That’s right, I have a family of five and I don’t own an SUV. This family of five includes two adults, one teenage boy the size of an adult, a soon-to-be eleven year old, and a three year old in a carseat.
Apparently car companies are counting on younger families buying ever-larger SUV’s. Why? Because “When families shift into the large SUVs, they can pay from $50,000 to $90,000 with extras.” according to this USA Today article. They are apparently even designing vehicles, like Ford’s new Expedition SUV, with space for extra large purses!
My fellow ladies – this is what you really want, right? At least Ford thinks so. Be sure to let them know how thoughtful they are!
What I love is that the USA Today article linked above considers 37 year olds millennial. We’ve seen this definition before in their famous article about how one in six millennials have$100k saved. So, according to this, I’m a millennial, which means this SUV strategy is targeted right at me. Hooray!
Sometimes, living in my own bubble, I forget how unusual our choices can seem to other people. I’ve seen this before when writing about why my kids don’t have cell phones, or all about kids birthday parties at home.
So yes, it’s true. I have three kids (one adult sized, one in a carseat), a largeish dog, and a cat. We go camping for a week once a year, and haul all our gear for the trip in our vehicles. We drive two cars – a 2009 Honda Accord and a 2012 Ford Focus hatchback – and make it just fine. How do we do it – and why? Let’s discuss.
But First – A Brief Sidebar
Where I live, almost every family seems to own an SUV. I know this isn’t the case everywhere in the US, or around the world, so perhaps it’s not common where you live. If so, not owning an SUV or minivan wouldn’t seem like a big deal. If that’s the case for you, I’d love you to leave a comment on what’s common in your region or country!
Also, I don’t want to play a game of frugal one-upmanship. Long time readers know that I’m big on supporting others no matter what their circumstances. Personal finance is personal – meaning you have to do what works for you. If you own an SUV or minivan, I’m not passing judgement on you. Also, maybe you have a family of ten and all ride bikes everywhere, not owning a car at all. I think that’s awesome.
My families decisions are ours alone. They may not be yours.
As long as you’ve made a careful decision based not on what everyone around you does, but on your own goals, dreams, and priorities, then you’re good.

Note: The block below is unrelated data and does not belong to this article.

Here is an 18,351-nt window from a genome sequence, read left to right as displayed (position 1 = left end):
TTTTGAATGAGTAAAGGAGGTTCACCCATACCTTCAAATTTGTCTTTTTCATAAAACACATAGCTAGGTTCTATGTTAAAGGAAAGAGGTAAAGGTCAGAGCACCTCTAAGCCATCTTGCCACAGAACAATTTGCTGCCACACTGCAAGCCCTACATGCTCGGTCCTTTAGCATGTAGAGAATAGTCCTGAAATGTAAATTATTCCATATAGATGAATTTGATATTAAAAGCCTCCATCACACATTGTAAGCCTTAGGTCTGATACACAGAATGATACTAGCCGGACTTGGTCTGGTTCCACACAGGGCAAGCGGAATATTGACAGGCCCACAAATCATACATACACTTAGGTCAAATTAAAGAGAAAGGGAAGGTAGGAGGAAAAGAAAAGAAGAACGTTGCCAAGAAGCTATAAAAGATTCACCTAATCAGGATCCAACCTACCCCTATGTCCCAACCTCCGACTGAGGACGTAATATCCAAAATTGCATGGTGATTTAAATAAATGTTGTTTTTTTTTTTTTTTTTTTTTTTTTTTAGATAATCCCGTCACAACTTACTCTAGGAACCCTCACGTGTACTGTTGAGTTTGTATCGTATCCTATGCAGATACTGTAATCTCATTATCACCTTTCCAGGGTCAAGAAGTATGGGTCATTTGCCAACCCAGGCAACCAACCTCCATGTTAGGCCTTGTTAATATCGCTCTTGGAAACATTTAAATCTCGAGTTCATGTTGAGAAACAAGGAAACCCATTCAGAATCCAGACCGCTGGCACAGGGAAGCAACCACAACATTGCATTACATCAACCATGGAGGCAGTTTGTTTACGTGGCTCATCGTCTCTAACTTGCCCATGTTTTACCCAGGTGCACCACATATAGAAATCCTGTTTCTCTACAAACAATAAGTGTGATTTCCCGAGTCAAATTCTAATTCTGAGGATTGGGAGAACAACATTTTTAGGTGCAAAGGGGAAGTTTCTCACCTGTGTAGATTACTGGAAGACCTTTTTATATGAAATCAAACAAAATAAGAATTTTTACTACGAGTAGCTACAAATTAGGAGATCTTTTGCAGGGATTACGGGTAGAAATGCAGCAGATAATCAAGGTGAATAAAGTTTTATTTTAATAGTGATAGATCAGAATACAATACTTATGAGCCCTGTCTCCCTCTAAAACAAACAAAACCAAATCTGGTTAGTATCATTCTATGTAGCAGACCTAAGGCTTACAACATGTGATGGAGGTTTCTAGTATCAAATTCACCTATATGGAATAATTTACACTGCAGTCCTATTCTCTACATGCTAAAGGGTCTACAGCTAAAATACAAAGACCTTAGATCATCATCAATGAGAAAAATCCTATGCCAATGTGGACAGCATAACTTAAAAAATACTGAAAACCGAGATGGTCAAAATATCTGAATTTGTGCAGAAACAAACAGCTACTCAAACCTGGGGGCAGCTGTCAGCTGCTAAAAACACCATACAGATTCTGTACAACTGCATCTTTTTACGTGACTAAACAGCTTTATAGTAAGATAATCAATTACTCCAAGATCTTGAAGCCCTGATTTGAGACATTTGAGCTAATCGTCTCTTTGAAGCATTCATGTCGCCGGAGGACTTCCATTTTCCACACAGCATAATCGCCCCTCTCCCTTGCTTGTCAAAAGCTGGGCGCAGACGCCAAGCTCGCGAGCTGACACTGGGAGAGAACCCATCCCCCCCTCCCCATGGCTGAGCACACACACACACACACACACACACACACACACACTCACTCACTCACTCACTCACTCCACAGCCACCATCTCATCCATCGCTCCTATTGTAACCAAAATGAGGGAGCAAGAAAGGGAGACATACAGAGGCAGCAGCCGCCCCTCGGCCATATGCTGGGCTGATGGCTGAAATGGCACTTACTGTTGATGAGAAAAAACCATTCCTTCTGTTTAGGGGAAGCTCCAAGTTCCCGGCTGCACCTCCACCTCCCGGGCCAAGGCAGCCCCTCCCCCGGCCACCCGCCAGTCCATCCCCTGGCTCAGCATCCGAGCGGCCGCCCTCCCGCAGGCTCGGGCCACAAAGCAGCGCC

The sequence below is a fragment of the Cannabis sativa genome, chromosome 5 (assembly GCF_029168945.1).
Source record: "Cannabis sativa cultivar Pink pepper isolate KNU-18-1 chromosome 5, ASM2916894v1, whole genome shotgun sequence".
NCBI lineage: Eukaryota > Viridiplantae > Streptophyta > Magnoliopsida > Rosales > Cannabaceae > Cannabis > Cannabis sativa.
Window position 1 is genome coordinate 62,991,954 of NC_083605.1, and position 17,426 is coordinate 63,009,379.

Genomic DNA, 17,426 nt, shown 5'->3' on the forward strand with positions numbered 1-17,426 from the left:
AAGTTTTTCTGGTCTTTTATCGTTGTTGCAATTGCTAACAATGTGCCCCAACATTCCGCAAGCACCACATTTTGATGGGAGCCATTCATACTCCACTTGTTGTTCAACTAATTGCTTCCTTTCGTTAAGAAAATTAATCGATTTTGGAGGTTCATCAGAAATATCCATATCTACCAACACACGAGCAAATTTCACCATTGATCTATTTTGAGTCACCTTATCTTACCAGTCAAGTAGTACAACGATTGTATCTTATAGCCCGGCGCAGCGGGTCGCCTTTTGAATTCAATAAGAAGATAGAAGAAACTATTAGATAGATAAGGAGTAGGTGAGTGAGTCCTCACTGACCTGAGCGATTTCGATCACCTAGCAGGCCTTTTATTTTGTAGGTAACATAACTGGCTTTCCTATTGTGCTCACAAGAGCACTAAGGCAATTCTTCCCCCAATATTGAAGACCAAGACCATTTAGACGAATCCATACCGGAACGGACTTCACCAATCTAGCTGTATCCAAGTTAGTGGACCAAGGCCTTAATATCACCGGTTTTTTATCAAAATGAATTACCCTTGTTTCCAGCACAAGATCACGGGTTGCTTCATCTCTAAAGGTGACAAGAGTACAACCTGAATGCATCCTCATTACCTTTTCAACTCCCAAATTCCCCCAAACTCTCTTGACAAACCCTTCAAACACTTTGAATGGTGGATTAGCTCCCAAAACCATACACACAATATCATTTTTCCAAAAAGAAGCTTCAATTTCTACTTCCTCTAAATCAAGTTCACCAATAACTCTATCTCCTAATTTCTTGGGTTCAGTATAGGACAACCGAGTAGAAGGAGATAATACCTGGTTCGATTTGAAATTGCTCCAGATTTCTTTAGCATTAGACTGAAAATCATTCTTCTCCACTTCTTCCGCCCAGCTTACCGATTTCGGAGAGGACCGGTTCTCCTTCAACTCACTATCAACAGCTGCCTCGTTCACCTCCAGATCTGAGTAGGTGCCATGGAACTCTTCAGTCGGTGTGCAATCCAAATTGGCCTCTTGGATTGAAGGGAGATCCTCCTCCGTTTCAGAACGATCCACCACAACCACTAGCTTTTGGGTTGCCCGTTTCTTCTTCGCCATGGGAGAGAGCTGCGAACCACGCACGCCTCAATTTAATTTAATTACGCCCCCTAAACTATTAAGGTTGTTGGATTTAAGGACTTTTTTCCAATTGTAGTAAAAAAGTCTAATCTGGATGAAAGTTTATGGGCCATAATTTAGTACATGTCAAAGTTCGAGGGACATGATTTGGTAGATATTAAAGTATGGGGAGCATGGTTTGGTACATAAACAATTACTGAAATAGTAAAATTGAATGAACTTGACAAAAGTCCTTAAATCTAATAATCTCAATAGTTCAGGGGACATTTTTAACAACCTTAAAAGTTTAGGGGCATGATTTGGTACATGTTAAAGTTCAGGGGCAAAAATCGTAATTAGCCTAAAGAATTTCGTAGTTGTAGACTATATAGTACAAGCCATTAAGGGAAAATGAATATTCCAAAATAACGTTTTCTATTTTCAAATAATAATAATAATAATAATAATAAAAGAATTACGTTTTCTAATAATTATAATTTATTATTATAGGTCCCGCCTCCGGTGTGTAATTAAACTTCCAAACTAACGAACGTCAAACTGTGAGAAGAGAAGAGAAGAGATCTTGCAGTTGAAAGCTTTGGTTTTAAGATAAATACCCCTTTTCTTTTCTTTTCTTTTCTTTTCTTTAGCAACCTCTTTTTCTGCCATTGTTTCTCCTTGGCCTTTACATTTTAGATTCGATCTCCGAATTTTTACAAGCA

When you want what other people don’t have, you need to do things other people won’t do ~ CMO
Why We Don’t Own An SUV – Or A Minivan
Neither my husband nor I want an SUV or minivan. Why not?
There are a number of reasons.
I’m going to go through all the different aspects of my decision – both to share with you (because it’s fun!), and to hopefully help you think through your own decision process. If you know someone struggling with a car decision, be sure to share to lend them a hand.
So without further ado, here are all the different aspects we’ve considered when making this decision.
I first got my license back in 1998, and my husband in 1992 (or so). We remember pretty low gas prices from our childhood, and from when we were first licensed. In 1998, gas was $1.06 per gallon. In 1992? $1.13.
Side note – typing this makes me feel old. “Back in my day, I could get a movie ticket for a quarter and a candy bar for a nickel…”
When we were growing up, pretty much everyone drove a car. Some folks drove trucks – my father had a truck for his painting side hustle. Large families like my husbands (four kids) drove vans.
Both my husband and I remember the first rush to SUV’s back in the early 2000’s. At first they were no where, and by the mid-2000’s they were absolutely everywhere. When parking at the grocery store, it sometimes felt like we were the only ones in a car. Back then, we just had one little child in a carseat, so a car had plenty of room for our small family. Even after our middle son was born in 2007, since both boys were small, we were good.
Before they could get much larger, we went through the gas price increase of the Great Recession, where gas spiked above $4 per gallon. That price increase was a painful addition to the budget for us, and I can’t imagine how much worse it was for owners of large vehicles.
Interestingly, after that we saw a very marked decrease in the number of SUV’s on the road. Our observations were confirmed by news reports that people were fleeing SUV’s and trucks. Cars had come back in fashion, and this would continue for the better part of the last decade.
But, as always, people don’t learn the lessons of the past. Gas prices went down, and stayed down for a long time. Eventually the financial crisis was over, and more SUV’s crept onto the road.
We didn’t forget, though. Gas prices were $4 per gallon once, and they’ll reach that price again. History shows that gas prices fluctuate a lot. I like the flexibility of not needing a large amount of gas to drive my vehicles around. In fact, I’d love to get an electric or hybrid car once the cost makes sense.
Maintaining and Insuring More Expensive Vehicles…Is More Expensive
This sounds obvious, but I believe most people don’t give enough thought to the costs after they purchase. Not only are SUV’s more expensive to buy (more on that in a minute), but they’re also more expensive to maintain.
Luckily AAA has done some research on this, and their findings aren’t that surprising. Check out the real cost of owning different types of vehicles, assuming you drive 15k miles per year (for other mileages, go to their report and find the details):
- Small sedan: $6,354
- Small SUV: $7,606
- Hybrid: $7,687
- Medium sedan: $8,171
- Electric vehicle: $8,439
- Minivan: $9,146
- Large sedan: $9,399
- Medium SUV: $9,451
- Pickup truck: $10,054
The smaller the vehicle, the less expensive it is to repair. Interestingly, the small SUV is less expensive to repair than a medium sedan. My Honda Accord is a mid-sized sedan, although my husbands Focus would be considered a “small sedan”. I think. I’m not a car person.